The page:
TORONTO (AP) The All-Star game in New York was a little less colorful last year.
Craig Sager, the TNT sideline reporter known for wearing flashy suits, missed the NBA's annual midseason gala for the first time since he started doing them in 1988. Another bout with the leukemia he's been battling for the last few years resurfaced, and Sager was forced to sit out while undergoing more treatments.
Sager considers the All-Star festivities the most important weekend of the season for him, and so it pained him to have to watch on television while receiving his treatments.
''It was hard for me not to be there, but I had to address my health,'' Sager said. ''To be able to get that in remission and be able to go through this year, it's going to be extra special for me. I've really been looking forward to this a long time.''
That's right. Sager is back for All-Star weekend in Toronto this year.
He spent the week leading up to it in Houston receiving his monthly treatment, which included a blood transfusion, to make sure he was healthy enough for the trip. Once he arrived in Canada, he was easy to spot.
''I just saw him,'' Spurs coach and longtime foil Gregg Popovich said after the Western Conference team practiced on Saturday. ''His suit spoke to me. It blinded me for a second.''
It's been an emotional run for Sager, the longtime fixture at NBA games. He has needed two bone marrow transplants and still has to make those treks to Houston once a month. He has returned to the sideline for games this season and is feeling so well that he was scheduled to do both the Saturday night activities that include the 3-point shootout and the dunk contest as well as the game on Sunday.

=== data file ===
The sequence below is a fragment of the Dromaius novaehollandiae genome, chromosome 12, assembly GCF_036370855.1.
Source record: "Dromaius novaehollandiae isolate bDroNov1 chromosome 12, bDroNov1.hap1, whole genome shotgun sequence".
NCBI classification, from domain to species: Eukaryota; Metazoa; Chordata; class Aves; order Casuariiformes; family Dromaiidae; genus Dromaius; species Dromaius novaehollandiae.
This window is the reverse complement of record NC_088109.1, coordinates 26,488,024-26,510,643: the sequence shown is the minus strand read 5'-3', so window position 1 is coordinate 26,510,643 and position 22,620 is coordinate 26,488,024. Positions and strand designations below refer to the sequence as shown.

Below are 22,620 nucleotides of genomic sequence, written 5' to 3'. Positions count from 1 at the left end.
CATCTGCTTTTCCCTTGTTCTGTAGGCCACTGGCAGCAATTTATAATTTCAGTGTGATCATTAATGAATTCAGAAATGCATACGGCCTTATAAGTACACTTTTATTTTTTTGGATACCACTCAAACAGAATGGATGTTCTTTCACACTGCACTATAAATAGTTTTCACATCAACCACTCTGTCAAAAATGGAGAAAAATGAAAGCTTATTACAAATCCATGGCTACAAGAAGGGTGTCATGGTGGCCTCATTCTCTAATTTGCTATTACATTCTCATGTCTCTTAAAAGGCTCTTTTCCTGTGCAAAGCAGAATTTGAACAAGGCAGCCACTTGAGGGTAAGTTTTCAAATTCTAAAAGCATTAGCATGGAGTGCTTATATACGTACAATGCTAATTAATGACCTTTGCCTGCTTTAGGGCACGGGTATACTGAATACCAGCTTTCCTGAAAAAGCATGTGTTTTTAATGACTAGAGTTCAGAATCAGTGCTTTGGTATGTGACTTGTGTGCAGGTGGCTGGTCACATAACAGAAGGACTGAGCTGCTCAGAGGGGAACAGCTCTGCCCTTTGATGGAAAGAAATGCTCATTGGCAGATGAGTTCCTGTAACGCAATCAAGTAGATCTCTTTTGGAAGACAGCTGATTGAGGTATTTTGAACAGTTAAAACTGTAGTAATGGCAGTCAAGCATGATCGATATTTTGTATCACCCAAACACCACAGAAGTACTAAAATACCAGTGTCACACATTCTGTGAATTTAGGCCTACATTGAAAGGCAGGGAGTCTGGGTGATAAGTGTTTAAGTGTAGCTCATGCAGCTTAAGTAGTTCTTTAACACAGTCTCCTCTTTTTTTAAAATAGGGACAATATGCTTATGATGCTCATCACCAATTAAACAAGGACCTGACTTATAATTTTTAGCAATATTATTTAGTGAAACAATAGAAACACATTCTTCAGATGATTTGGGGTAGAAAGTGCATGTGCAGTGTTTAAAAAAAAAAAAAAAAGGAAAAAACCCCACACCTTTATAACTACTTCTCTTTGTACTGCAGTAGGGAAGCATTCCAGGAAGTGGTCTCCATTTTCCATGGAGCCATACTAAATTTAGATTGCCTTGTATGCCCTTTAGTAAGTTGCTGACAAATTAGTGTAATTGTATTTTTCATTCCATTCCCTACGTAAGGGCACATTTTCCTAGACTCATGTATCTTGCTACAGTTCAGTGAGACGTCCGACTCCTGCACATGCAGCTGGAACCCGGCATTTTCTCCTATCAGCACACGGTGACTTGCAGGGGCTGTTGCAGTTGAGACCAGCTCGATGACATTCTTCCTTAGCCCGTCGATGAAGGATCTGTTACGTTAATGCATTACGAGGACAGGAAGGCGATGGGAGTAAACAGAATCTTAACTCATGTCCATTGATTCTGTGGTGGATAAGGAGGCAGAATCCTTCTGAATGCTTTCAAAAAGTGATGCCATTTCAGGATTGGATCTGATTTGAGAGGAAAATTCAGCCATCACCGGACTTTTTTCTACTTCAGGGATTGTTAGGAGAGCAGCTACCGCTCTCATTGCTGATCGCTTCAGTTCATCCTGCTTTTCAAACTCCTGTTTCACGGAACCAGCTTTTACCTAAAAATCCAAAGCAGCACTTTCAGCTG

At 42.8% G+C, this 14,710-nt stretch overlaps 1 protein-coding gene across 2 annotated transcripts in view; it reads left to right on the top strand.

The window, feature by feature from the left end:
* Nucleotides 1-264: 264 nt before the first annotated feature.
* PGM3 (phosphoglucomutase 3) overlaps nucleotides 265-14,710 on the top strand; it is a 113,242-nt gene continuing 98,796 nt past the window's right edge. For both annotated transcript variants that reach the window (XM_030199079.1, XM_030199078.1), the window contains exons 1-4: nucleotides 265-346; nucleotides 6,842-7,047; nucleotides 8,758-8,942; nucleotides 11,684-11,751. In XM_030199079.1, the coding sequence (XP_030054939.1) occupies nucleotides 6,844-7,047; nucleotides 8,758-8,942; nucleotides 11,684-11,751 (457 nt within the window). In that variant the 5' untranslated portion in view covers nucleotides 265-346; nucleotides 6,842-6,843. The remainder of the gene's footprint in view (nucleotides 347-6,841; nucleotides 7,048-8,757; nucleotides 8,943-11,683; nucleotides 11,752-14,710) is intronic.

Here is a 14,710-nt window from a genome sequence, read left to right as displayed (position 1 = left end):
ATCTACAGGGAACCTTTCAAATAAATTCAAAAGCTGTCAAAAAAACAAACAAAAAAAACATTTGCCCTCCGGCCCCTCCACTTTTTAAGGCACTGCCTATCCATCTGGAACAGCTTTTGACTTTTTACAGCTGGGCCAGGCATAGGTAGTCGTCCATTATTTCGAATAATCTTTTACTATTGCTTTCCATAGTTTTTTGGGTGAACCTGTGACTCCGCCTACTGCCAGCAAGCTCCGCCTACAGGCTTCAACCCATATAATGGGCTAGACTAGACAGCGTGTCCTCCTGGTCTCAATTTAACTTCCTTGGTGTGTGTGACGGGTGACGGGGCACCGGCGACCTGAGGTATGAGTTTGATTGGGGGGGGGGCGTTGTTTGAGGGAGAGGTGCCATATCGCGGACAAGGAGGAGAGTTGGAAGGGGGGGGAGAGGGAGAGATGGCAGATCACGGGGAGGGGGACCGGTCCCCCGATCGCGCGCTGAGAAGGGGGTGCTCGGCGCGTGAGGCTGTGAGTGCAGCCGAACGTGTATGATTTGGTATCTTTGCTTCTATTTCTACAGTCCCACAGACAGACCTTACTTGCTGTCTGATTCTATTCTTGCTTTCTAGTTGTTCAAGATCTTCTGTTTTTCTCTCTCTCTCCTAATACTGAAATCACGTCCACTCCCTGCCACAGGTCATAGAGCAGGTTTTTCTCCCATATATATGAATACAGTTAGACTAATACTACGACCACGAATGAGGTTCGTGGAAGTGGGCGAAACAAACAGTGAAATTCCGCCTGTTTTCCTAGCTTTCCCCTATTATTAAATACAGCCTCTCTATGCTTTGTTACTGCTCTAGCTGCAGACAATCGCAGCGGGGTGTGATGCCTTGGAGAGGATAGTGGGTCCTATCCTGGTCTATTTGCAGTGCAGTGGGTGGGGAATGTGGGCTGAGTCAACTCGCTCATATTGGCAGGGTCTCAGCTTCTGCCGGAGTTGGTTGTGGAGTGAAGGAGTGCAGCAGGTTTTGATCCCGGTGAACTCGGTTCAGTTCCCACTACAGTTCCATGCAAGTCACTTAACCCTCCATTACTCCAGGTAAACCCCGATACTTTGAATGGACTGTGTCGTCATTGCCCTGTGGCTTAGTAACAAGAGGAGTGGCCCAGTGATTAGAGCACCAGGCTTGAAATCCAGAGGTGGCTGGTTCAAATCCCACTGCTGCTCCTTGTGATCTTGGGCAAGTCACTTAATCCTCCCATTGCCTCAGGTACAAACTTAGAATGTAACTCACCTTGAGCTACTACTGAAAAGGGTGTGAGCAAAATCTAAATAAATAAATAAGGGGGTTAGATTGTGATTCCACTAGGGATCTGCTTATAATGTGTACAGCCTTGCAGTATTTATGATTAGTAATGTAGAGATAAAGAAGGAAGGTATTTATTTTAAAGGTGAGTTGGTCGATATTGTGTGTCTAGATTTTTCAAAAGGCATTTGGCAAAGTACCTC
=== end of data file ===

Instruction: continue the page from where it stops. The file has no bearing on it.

''I feel great. Got my weight back. Got my strength back,'' Sager said. ''I'm back to playing golf.''
Two of his youngest children - daughter Riley and son Ryan - will be with him on the court this weekend serving as a ball boy and ball girl.
And of course, Sager will do a round with Popovich on television during a quarter break on Sunday. The two have turned the sideline interview into a passion play,
''He's been an iconic figure in the NBA. He does a great job,'' Popovich said. ''His sense of humor is obvious. we have a lot of fun going back and forth with that. To have him back where he belongs, obviously we're happy for him and his health. But for the league it's great too, because he's a fixture that everybody enjoys.''
Sager called the support he has received from Commissioner Adam Silver, coaches, players and fans ''humbling'' and said he was looking forward to coming back to his favorite event of the season.
''It's been very uplifting, very therapeutic,'' Sager said. ''Very supportive on their part. That really has been very helpful to me, my treatment and my drive to get back.''